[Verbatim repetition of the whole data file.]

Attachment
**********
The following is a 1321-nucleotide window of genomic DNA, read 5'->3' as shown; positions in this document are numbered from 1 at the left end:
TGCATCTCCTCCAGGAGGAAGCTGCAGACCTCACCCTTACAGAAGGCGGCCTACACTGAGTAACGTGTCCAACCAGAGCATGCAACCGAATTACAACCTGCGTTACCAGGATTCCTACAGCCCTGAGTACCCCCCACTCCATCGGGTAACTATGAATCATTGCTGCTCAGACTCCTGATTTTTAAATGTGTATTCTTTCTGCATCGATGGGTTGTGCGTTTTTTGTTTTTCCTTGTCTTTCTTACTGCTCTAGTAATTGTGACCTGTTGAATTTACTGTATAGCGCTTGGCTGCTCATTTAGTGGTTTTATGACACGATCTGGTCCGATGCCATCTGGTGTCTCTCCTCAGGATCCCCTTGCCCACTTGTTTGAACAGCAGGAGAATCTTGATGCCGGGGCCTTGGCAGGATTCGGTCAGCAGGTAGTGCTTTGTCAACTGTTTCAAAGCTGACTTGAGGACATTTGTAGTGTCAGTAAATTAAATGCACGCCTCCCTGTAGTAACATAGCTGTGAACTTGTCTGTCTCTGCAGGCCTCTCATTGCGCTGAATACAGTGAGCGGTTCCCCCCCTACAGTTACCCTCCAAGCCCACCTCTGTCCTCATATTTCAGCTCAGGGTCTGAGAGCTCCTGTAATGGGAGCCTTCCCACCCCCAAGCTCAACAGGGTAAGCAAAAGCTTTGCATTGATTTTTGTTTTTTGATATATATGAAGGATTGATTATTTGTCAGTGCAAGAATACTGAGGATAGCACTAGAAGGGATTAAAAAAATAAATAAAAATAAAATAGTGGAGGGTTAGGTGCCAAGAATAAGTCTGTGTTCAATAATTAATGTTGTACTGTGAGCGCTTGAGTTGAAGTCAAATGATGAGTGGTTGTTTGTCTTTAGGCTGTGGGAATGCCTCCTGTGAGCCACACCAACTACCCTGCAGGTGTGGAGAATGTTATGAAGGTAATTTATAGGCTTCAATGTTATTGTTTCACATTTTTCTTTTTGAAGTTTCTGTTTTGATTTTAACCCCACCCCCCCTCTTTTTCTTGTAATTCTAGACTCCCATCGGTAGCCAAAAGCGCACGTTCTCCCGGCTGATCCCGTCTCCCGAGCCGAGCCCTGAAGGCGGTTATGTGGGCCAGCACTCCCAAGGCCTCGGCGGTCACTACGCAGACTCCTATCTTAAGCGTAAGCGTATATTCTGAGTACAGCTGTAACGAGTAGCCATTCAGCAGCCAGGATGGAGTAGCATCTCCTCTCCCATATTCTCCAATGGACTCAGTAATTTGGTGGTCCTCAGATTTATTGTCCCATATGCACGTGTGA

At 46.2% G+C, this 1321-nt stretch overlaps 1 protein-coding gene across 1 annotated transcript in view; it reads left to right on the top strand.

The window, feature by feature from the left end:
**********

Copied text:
The following is a 1321-nucleotide window of genomic DNA, read 5'->3' as shown; positions in this document are numbered from 1 at the left end:
TGCATCTCCTCCAGGAGGAAGCTGCAGACCTCACCCTTACAGAAGGCGGCCTACACTGAGTAACGTGTCCAACCAGAGCATGCAACCGAATTACAACCTGCGTTACCAGGATTCCTACAGCCCTGAGTACCCCCCACTCCATCGGGTAACTATGAATCATTGCTGCTCAGACTCCTGATTTTTAAATGTGTATTCTTTCTGCATCGATGGGTTGTGCGTTTTTTGTTTTTCCTTGTCTTTCTTACTGCTCTAGTAATTGTGACCTGTTGAATTTACTGTATAGCGCTTGGCTGCTCATTTAGTGGTTTTATGACACGATCTGGTCCGATGCCATCTGGTGTCTCTCCTCAGGATCCCCTTGCCCACTTGTTTGAACAGCAGGAGAATCTTGATGCCGGGGCCTTGGCAGGATTCGGTCAGCAGGTAGTGCTTTGTCAACTGTTTCAAAGCTGACTTGAGGACATTTGTAGTGTCAGTAAATTAAATGCACGCCTCCCTGTAGTAACATAGCTGTGAACTTGTCTGTCTCTGCAGGCCTCTCATTGCGCTGAATACAGTGAGCGGTTCCCCCCCTACAGTTACCCTCCAAGCCCACCTCTGTCCTCATATTTCAGCTCAGGGTCTGAGAGCTCCTGTAATGGGAGCCTTCCCACCCCCAAGCTCAACAGGGTAAGCAAAAGCTTTGCATTGATTTTTGTTTTTTGATATATATGAAGGATTGATTATTTGTCAGTGCAAGAATACTGAGGATAGCACTAGAAGGGATTAAAAAAATAAATAAAAATAAAATAGTGGAGGGTTAGGTGCCAAGAATAAGTCTGTGTTCAATAATTAATGTTGTACTGTGAGCGCTTGAGTTGAAGTCAAATGATGAGTGGTTGTTTGTCTTTAGGCTGTGGGAATGCCTCCTGTGAGCCACACCAACTACCCTGCAGGTGTGGAGAATGTTATGAAGGTAATTTATAGGCTTCAATGTTATTGTTTCACATTTTTCTTTTTGAAGTTTCTGTTTTGATTTTAACCCCACCCCCCCTCTTTTTCTTGTAATTCTAGACTCCCATCGGTAGCCAAAAGCGCACGTTCTCCCGGCTGATCCCGTCTCCCGAGCCGAGCCCTGAAGGCGGTTATGTGGGCCAGCACTCCCAAGGCCTCGGCGGTCACTACGCAGACTCCTATCTTAAGCGTAAGCGTATATTCTGAGTACAGCTGTAACGAGTAGCCATTCAGCAGCCAGGATGGAGTAGCATCTCCTCTCCCATATTCTCCAATGGACTCAGTAATTTGGTGGTCCTCAGATTTATTGTCCCATATGCACGTGTGA

At 46.2% G+C, this 1321-nt stretch overlaps 1 protein-coding gene across 1 annotated transcript in view; it reads left to right on the top strand.

The window, feature by feature from the left end: